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iPhone Informer — Touching the iPhone This Week

Time for our Wednesday feature that highlights some of the latest iPhone news! On a personal level, the biggest iPhone (s aapl) news for me is the arrival of Star Wars: Trench Run (iTunes link). The $4.99 title offers intuitive gameplay and controls, but can be quite challenging. And the graphics are more than adequate for a handheld game. What I like most about it is what I like about many iPhone games — you don’t need to block an hour or more out of your day. You can simply play whenever you find a few free minutes, which ironically holds true for most iPhone apps: they’re generally offering bite-sized chunks of functionality when you need them.

While I’ve been honing my Jedi skills, the rumor mills have ripened with news of an expected Concierge application for iPhone and iPod Touch devices. AppleInsider explains that the Apple-created software will assist with scheduling appointments at the Genius Bar or for Apple’s One on One training services. Normally, most folks would use the phone to call for an appointment, but a few button presses might be quicker and give us more training time in our X-Wings.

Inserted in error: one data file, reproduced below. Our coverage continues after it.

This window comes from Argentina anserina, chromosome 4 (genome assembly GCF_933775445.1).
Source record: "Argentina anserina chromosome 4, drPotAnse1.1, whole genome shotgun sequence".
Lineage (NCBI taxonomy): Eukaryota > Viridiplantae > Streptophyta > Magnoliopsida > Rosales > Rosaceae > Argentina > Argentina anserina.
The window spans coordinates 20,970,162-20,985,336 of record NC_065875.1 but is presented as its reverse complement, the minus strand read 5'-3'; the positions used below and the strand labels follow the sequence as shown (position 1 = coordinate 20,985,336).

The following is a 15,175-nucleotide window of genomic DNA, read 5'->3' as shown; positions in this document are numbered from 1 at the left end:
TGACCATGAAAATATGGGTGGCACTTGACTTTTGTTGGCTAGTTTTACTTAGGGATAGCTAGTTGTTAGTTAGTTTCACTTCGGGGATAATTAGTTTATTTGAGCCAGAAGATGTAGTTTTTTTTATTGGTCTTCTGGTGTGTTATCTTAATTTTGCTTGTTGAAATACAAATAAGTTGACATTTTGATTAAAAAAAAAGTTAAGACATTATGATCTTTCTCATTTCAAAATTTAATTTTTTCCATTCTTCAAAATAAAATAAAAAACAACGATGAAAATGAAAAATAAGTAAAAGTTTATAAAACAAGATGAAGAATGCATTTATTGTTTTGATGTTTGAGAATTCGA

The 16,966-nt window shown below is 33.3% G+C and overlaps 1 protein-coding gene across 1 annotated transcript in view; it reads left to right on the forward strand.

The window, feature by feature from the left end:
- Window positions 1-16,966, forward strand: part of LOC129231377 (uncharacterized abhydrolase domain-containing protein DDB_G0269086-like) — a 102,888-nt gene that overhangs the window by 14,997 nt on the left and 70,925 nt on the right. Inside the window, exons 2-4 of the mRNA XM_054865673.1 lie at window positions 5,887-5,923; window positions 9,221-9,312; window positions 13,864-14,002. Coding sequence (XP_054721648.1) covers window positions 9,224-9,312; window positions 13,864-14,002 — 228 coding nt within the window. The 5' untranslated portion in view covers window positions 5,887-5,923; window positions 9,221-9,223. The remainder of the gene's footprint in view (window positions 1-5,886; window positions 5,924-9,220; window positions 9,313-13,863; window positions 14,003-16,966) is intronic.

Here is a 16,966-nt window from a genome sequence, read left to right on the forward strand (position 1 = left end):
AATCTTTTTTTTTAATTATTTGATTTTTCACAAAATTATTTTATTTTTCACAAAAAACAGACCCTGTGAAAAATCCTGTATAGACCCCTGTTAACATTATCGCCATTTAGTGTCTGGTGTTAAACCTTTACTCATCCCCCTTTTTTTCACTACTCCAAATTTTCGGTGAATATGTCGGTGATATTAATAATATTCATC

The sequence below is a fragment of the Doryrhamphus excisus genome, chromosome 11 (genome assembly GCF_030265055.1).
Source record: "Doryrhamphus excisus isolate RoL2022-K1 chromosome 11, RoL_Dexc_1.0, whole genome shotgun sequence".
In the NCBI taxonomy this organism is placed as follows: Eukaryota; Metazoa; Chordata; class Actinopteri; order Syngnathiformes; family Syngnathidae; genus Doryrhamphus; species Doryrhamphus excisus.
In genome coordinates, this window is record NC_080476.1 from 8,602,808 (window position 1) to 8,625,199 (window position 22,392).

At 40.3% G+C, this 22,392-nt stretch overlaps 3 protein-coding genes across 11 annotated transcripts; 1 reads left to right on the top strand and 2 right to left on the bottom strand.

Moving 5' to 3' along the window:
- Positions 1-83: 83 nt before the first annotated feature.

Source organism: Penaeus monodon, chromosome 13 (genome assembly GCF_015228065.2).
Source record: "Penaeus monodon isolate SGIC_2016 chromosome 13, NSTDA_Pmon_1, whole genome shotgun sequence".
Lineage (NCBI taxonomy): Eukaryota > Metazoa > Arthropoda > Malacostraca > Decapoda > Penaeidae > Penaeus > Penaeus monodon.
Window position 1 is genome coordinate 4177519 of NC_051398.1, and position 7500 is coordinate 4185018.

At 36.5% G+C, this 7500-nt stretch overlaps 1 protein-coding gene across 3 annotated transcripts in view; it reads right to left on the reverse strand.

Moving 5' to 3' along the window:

My training got a boost this morning, but not in my fighter — my knowledge of what’s really in the iPhone App Store. Sure, we all know that there’s a 100,000 applications, but I read this morning that 1 in 5 apps added to the store last month was actually a book. If that’s the case, does Apple really need to enter the e-book market as some have said? I’m not sure they do because they’re already earning revenue from the phone as well as the e-book applications. What’s to be gained?

One Response to “iPhone Informer — Touching the iPhone This Week”

  1. The fact that 1 in 5 submitted apps is a book definitely shows there’s a market. But there’s still a lot to be gained by building dedicated ebook functionality – not least a consistent user experience, which we know Apple will want. There’s a lot to be said for providing extra, Kindle-style functionality, too (so you can share your books between devices), and that requires a standard API.

    Finally, and probably most importantly, dedicated infrastructure lowers the barrier to publishers. If there’s a market, more content = more money.